Sparse approximation in learning via neural ODEs
We consider the continuoustime, neural ordinary differential equation (...
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DepthAdaptive Neural Networks from the Optimal Control viewpoint
In recent years, deep learning has been connected with optimal control a...
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Control On the Manifolds Of Mappings As a Setting For Deep Learning
We use a controltheoretic setting to model the process of training (dee...
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Spline parameterization of neural network controls for deep learning
Based on the continuous interpretation of deep learning cast as an optim...
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Limitations of Lazy Training of Twolayers Neural Networks
We study the supervised learning problem under either of the following t...
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A Principle of Least Action for the Training of Neural Networks
Neural networks have been achieving high generalization performance on m...
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Lorenz System State Stability Identification using Neural Networks
Nonlinear dynamical systems such as Lorenz63 equations are known to be c...
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Largetime asymptotics in deep learning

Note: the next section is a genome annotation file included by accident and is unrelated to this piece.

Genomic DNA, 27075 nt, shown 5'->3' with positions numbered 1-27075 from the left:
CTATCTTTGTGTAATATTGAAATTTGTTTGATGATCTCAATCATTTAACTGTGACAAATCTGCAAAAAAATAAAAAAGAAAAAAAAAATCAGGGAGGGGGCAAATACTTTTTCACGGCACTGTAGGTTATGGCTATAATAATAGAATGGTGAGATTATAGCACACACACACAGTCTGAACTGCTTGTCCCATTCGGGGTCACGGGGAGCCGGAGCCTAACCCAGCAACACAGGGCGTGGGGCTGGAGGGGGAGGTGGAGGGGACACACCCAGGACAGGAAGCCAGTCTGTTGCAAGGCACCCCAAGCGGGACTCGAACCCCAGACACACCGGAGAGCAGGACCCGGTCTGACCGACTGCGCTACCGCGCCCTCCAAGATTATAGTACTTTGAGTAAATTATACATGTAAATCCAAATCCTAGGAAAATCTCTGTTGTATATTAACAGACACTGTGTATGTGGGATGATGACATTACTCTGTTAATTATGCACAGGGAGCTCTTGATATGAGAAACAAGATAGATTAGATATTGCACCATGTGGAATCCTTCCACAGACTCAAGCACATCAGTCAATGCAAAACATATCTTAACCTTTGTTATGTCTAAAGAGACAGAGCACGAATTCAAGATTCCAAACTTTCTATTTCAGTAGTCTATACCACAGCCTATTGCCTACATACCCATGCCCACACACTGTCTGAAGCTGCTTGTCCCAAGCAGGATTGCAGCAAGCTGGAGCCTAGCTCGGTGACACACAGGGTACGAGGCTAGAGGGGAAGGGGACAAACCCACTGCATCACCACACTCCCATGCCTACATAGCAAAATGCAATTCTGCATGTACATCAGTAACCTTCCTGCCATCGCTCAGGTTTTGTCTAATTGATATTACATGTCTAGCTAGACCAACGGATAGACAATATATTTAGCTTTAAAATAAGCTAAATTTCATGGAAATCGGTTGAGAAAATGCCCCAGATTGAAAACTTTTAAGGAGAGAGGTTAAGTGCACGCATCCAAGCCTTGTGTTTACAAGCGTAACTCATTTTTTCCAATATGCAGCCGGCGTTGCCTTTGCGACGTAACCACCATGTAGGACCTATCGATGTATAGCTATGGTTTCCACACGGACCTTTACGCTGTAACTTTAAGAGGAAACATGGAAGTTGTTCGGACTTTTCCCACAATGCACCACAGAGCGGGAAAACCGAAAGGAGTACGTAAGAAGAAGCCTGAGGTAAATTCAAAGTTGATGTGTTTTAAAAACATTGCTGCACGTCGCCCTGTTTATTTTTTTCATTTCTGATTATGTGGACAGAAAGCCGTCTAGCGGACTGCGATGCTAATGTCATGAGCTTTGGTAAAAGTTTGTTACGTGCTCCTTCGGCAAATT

It is by now wellknown that practical deep supervised learning may roughly be cast as an optimal control problem for a specific discretetime, nonlinear dynamical system called an artificial neural network. In this work, we consider the continuoustime formulation of the deep supervised learning problem, and study the latter's behavior when the final time horizon increases, a fact that can be interpreted as increasing the number of layers in the neural network setting.When considering the classical regularized empirical risk minimization problem, we show that, in long time, the optimal states converge to zero training error, namely approach the zero training error regime, whilst the optimal control parameters approach, on an appropriate scale, minimal norm parameters with corresponding states precisely in the zero training error regime. This result provides an alternative theoretical underpinning to the notion that neural networks learn best in the overparametrized regime, when seen from the large layer perspective. We also propose a learning problem consisting of minimizing a cost with a state tracking term, and establish the wellknown turnpike property, which indicates that the solutions of the learning problem in long time intervals consist of three pieces, the first and the last of which being transient shorttime arcs, and the middle piece being a longtime arc staying exponentially close to the optimal solution of an associated static learning problem. This property in fact stipulates a quantitative estimate for the number of layers required to reach the zero training error regime. Both of the aforementioned asymptotic regimes are addressed in the context of continuoustime and continuous spacetime neural networks, the latter taking the form of nonlinear, integrodifferential equations, hence covering residual neural networks with both fixed and possibly variable depths.
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